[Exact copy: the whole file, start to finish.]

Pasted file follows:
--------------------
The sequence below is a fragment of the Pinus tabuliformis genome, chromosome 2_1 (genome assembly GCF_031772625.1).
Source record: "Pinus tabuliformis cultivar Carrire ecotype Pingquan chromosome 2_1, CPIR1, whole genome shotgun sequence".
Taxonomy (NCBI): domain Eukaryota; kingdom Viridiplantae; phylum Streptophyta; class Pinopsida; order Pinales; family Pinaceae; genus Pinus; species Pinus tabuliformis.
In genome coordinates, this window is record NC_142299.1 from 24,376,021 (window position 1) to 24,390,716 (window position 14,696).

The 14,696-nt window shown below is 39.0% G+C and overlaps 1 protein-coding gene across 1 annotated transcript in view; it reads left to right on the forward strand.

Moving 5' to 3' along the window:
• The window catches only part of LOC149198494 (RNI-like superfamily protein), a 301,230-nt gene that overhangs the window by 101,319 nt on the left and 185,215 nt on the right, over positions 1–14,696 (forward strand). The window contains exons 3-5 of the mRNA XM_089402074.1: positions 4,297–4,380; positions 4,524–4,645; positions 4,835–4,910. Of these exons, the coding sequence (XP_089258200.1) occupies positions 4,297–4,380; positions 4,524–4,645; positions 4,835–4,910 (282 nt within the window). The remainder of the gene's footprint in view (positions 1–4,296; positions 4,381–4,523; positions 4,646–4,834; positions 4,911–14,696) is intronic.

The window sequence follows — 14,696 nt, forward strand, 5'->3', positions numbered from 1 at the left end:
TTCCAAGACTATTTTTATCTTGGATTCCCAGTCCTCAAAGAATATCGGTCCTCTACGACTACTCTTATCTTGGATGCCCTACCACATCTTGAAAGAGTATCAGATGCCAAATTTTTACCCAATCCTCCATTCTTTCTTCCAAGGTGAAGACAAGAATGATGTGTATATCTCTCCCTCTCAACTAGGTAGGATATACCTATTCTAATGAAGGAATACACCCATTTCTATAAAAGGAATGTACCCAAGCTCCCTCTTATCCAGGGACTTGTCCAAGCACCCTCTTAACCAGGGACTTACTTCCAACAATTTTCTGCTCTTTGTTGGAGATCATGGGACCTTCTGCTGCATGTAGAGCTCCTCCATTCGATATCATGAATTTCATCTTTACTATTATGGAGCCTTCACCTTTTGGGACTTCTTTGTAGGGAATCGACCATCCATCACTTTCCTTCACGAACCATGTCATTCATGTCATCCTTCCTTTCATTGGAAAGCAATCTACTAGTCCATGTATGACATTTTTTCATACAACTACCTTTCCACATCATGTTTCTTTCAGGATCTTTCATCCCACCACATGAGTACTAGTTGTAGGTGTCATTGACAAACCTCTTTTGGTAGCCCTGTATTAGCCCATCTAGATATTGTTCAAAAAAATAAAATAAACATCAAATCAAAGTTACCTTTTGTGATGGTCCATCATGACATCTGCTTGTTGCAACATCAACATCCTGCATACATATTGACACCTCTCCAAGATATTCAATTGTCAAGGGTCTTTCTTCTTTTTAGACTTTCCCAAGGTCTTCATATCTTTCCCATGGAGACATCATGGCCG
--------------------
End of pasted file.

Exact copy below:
The sequence below is a fragment of the Pinus tabuliformis genome, chromosome 2_1 (genome assembly GCF_031772625.1).
Source record: "Pinus tabuliformis cultivar Carrire ecotype Pingquan chromosome 2_1, CPIR1, whole genome shotgun sequence".
Taxonomy (NCBI): domain Eukaryota; kingdom Viridiplantae; phylum Streptophyta; class Pinopsida; order Pinales; family Pinaceae; genus Pinus; species Pinus tabuliformis.
In genome coordinates, this window is record NC_142299.1 from 24,376,021 (window position 1) to 24,390,716 (window position 14,696).

The 14,696-nt window shown below is 39.0% G+C and overlaps 1 protein-coding gene across 1 annotated transcript in view; it reads left to right on the forward strand.

Moving 5' to 3' along the window:
• The window catches only part of LOC149198494 (RNI-like superfamily protein), a 301,230-nt gene that overhangs the window by 101,319 nt on the left and 185,215 nt on the right, over positions 1–14,696 (forward strand). The window contains exons 3-5 of the mRNA XM_089402074.1: positions 4,297–4,380; positions 4,524–4,645; positions 4,835–4,910. Of these exons, the coding sequence (XP_089258200.1) occupies positions 4,297–4,380; positions 4,524–4,645; positions 4,835–4,910 (282 nt within the window). The remainder of the gene's footprint in view (positions 1–4,296; positions 4,381–4,523; positions 4,646–4,834; positions 4,911–14,696) is intronic.

The window sequence follows — 14,696 nt, forward strand, 5'->3', positions numbered from 1 at the left end:
TTCCAAGACTATTTTTATCTTGGATTCCCAGTCCTCAAAGAATATCGGTCCTCTACGACTACTCTTATCTTGGATGCCCTACCACATCTTGAAAGAGTATCAGATGCCAAATTTTTACCCAATCCTCCATTCTTTCTTCCAAGGTGAAGACAAGAATGATGTGTATATCTCTCCCTCTCAACTAGGTAGGATATACCTATTCTAATGAAGGAATACACCCATTTCTATAAAAGGAATGTACCCAAGCTCCCTCTTATCCAGGGACTTGTCCAAGCACCCTCTTAACCAGGGACTTACTTCCAACAATTTTCTGCTCTTTGTTGGAGATCATGGGACCTTCTGCTGCATGTAGAGCTCCTCCATTCGATATCATGAATTTCATCTTTACTATTATGGAGCCTTCACCTTTTGGGACTTCTTTGTAGGGAATCGACCATCCATCACTTTCCTTCACGAACCATGTCATTCATGTCATCCTTCCTTTCATTGGAAAGCAATCTACTAGTCCATGTATGACATTTTTTCATACAACTACCTTTCCACATCATGTTTCTTTCAGGATCTTTCATCCCACCACATGAGTACTAGTTGTAGGTGTCATTGACAAACCTCTTTTGGTAGCCCTGTATTAGCCCATCTAGATATTGTTCAAAAAAATAAAATAAACATCAAATCAAAGTTACCTTTTGTGATGGTCCATCATGACATCTGCTTGTTGCAACATCAACATCCTGCATACATATTGACACCTCTCCAAGATATTCAATTGTCAAGGGTCTTTCTTCTTTTTAGACTTTCCCAAGGTCTTCATATCTTTCCCATGGAGACATCATGGCCG